On any given day kids and teens may feel joy, wonder, disappointment, rage, jealousy, and endless other feelings. Yet, many kids will inevitably learn from parents or peers that “happy” is the only emotion acceptable to express or even experience. “Happiness” in our culture tends to reign supreme as the highest aspiration – the pot of gold at the end of the rainbow. It is what we are taught to aim for – what we all deserve.
I commonly hear parents say to their kids:
- I just want you to be happy.
- “How can you be so down? Just look at all you have to be happy about.”
- “Just focus on the positive. You’re dragging everyone down.”
Though these parents have good intentions, their statements might imply that if kids are not contented, they are somehow failing, or that happiness is the only feeling others are comfortable with. Children may respond to these messages by feigning a cheerful disposition and generally suppressing negative feelings to please parents. Unfortunately, suppressing feelings can compromise a child’s psychological well-being and fuel unhealthy behaviors.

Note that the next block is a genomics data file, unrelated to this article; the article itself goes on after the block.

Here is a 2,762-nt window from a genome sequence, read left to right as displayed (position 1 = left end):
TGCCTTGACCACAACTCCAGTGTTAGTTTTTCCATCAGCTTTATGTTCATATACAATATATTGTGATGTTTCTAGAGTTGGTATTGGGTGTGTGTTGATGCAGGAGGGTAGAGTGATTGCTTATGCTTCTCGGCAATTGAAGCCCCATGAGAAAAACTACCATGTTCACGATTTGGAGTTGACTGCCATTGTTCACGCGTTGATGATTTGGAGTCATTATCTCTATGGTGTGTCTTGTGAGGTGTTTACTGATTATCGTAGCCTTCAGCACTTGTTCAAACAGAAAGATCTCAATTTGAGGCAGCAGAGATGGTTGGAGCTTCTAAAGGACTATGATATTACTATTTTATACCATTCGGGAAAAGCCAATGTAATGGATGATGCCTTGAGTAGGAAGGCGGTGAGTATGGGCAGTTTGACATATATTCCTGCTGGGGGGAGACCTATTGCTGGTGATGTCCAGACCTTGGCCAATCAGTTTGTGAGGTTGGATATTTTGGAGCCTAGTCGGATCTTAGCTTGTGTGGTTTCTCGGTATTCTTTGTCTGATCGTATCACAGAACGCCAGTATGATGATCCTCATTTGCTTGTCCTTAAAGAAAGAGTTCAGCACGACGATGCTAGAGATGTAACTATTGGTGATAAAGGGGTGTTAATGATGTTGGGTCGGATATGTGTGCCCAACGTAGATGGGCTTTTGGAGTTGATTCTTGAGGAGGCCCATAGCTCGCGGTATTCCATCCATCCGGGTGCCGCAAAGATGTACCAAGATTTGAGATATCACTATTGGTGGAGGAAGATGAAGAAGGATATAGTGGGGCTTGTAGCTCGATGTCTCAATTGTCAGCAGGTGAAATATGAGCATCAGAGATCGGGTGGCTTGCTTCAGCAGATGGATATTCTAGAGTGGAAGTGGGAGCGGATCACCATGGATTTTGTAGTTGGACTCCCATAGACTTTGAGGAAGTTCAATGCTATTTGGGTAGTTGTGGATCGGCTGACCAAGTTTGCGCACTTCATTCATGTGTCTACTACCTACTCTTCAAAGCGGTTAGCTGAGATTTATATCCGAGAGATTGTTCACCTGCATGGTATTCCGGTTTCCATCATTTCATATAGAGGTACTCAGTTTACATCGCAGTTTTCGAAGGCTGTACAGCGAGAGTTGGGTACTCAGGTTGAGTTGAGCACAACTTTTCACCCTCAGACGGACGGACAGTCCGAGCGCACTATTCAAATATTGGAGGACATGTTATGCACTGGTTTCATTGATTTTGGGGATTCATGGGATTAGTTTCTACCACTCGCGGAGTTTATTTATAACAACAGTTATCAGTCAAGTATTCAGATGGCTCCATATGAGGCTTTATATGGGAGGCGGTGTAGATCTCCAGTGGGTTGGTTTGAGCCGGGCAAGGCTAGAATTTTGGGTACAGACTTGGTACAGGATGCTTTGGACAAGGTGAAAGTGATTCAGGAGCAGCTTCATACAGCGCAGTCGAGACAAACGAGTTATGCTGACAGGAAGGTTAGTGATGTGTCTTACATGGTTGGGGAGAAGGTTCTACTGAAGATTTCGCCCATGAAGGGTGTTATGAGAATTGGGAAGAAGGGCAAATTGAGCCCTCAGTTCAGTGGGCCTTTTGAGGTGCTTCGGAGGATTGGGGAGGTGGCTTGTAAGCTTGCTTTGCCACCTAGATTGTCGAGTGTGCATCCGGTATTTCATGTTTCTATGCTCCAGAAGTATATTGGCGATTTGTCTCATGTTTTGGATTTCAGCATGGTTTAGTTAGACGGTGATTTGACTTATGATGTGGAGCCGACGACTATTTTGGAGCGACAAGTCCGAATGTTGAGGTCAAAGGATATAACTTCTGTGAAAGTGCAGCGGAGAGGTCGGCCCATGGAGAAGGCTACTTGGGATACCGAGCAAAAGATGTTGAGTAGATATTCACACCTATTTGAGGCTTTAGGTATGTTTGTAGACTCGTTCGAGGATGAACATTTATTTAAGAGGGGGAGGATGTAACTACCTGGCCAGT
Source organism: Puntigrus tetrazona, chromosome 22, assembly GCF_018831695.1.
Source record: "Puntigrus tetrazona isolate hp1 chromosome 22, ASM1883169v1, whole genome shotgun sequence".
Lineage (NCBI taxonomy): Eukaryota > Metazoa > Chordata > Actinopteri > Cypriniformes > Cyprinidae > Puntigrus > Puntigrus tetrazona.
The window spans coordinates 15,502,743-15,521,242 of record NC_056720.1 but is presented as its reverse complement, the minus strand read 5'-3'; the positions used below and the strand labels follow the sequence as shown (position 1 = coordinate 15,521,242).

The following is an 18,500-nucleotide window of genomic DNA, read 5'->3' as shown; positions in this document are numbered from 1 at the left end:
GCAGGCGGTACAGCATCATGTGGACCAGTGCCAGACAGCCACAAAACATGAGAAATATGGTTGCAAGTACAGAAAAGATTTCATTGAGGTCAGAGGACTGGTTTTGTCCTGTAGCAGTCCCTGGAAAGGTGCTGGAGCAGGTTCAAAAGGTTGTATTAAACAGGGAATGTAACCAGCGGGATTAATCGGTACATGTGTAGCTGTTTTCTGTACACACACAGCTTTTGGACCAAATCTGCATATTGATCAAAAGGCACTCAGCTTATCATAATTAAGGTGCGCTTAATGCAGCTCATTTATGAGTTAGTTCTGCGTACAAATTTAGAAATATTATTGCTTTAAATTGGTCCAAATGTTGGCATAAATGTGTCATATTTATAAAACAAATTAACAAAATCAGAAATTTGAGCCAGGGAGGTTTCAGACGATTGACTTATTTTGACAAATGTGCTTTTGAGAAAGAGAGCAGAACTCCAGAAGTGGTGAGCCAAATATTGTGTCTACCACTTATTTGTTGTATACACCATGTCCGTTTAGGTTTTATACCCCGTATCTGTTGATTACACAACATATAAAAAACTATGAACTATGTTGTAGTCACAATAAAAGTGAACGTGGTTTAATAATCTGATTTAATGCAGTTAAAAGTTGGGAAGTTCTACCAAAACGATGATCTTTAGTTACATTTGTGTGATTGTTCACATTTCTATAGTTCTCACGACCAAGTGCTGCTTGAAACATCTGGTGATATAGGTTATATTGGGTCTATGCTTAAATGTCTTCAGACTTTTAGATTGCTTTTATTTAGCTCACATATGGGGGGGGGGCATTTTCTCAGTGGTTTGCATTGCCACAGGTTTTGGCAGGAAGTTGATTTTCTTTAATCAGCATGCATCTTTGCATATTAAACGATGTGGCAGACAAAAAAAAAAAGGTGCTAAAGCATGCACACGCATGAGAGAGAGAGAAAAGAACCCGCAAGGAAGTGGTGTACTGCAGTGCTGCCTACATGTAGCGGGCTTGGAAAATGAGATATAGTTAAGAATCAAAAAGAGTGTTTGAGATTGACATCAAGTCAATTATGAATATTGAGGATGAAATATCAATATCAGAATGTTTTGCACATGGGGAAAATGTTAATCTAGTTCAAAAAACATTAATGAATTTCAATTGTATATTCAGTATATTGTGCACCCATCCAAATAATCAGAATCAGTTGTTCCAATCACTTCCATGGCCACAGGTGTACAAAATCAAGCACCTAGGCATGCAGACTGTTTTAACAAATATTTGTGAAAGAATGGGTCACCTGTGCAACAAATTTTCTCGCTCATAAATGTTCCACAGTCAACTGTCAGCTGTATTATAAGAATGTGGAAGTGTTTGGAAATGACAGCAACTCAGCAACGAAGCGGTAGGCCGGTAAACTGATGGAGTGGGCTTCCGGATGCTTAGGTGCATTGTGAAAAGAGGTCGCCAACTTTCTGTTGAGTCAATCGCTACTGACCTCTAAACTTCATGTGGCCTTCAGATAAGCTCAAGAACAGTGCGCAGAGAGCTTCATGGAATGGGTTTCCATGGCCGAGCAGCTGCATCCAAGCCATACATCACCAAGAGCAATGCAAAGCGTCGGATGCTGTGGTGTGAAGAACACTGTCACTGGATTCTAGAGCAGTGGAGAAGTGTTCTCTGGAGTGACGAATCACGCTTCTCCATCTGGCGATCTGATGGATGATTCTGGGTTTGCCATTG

Pain is a critical part of the human experience and in most cases, it is healthiest to confront it head on. Encourage children to acknowledge and accept emotions such as anger or hurt by using mindfulness meditation strategies. If your child seems overwhelmed by her emotions, encourage her to find a way to express them: talk to someone she trusts, write in a journal, create a work of art, or see a mental health therapist. Let us teach children that no one’s life is solely full of sunshine and that to live fully, we must stand in the occasional rainstorm.